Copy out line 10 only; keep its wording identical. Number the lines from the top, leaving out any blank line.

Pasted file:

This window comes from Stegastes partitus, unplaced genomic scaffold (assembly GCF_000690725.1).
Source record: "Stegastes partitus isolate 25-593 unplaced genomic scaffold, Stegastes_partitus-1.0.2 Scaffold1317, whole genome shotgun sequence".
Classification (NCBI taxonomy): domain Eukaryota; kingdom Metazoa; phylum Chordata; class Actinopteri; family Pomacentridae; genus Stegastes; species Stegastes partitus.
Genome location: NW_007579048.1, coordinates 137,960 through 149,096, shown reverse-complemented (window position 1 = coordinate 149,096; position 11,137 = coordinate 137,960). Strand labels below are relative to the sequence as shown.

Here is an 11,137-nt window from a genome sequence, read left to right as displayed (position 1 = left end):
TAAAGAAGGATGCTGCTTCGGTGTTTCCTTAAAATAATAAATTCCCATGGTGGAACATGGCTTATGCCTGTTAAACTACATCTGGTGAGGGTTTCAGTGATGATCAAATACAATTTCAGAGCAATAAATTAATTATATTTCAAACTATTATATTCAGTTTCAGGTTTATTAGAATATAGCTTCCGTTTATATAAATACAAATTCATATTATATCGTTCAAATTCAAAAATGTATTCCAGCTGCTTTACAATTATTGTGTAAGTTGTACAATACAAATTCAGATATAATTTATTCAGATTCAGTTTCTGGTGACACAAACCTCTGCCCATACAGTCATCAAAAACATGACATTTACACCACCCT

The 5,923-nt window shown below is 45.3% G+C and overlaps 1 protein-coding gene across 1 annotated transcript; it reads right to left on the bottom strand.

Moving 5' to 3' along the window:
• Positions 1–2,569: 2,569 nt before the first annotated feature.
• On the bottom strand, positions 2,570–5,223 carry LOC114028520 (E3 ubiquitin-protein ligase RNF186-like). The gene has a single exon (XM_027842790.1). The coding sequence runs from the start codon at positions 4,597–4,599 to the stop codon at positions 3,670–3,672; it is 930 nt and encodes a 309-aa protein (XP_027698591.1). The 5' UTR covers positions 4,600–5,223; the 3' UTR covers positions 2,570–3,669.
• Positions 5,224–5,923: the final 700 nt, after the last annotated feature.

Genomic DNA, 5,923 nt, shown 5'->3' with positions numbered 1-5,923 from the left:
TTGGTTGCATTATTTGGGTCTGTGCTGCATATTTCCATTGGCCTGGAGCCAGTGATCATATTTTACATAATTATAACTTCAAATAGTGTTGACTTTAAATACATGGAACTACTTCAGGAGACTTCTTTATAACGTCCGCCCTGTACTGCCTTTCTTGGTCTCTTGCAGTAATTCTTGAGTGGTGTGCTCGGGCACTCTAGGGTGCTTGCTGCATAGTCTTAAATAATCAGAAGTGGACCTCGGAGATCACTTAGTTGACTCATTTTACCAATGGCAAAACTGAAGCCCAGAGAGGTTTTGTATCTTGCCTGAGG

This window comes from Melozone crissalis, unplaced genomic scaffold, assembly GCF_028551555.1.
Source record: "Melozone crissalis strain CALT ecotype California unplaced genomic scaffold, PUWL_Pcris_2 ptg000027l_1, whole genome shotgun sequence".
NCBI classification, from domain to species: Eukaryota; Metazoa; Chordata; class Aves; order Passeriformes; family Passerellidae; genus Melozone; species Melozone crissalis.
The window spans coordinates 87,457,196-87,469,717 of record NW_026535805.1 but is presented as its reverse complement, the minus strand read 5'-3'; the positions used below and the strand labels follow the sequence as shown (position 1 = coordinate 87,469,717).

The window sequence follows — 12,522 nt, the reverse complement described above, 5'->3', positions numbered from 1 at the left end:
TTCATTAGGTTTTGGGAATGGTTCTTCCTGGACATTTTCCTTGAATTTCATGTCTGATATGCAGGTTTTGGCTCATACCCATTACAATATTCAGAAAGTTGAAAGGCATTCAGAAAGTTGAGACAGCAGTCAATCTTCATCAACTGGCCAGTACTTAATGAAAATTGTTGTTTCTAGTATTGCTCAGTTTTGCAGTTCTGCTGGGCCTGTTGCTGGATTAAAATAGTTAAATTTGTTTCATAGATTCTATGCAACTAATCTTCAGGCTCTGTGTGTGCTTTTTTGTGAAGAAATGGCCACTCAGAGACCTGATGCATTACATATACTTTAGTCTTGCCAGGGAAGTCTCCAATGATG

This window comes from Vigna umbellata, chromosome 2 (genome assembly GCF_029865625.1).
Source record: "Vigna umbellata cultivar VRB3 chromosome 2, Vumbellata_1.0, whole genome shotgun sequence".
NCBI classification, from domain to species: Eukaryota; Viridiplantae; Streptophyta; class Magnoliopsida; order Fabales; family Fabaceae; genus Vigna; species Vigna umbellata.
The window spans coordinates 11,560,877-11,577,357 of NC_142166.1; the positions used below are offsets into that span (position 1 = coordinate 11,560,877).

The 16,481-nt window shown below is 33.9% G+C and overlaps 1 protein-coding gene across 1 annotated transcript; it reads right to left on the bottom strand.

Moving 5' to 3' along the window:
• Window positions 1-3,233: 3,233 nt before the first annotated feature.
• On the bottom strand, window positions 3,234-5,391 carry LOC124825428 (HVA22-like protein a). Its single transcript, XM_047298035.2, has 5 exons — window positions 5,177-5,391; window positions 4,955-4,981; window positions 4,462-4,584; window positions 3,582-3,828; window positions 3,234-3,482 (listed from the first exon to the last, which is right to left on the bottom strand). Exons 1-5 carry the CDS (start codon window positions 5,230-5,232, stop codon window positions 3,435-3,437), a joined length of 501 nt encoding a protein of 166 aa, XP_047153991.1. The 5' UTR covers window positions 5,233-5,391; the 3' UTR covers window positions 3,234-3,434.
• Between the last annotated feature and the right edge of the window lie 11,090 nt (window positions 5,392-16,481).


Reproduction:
• On the bottom strand, positions 2,570–5,223 carry LOC114028520 (E3 ubiquitin-protein ligase RNF186-like). The gene has a single exon (XM_027842790.1). The coding sequence runs from the start codon at positions 4,597–4,599 to the stop codon at positions 3,670–3,672; it is 930 nt and encodes a 309-aa protein (XP_027698591.1). The 5' UTR covers positions 4,600–5,223; the 3' UTR covers positions 2,570–3,669.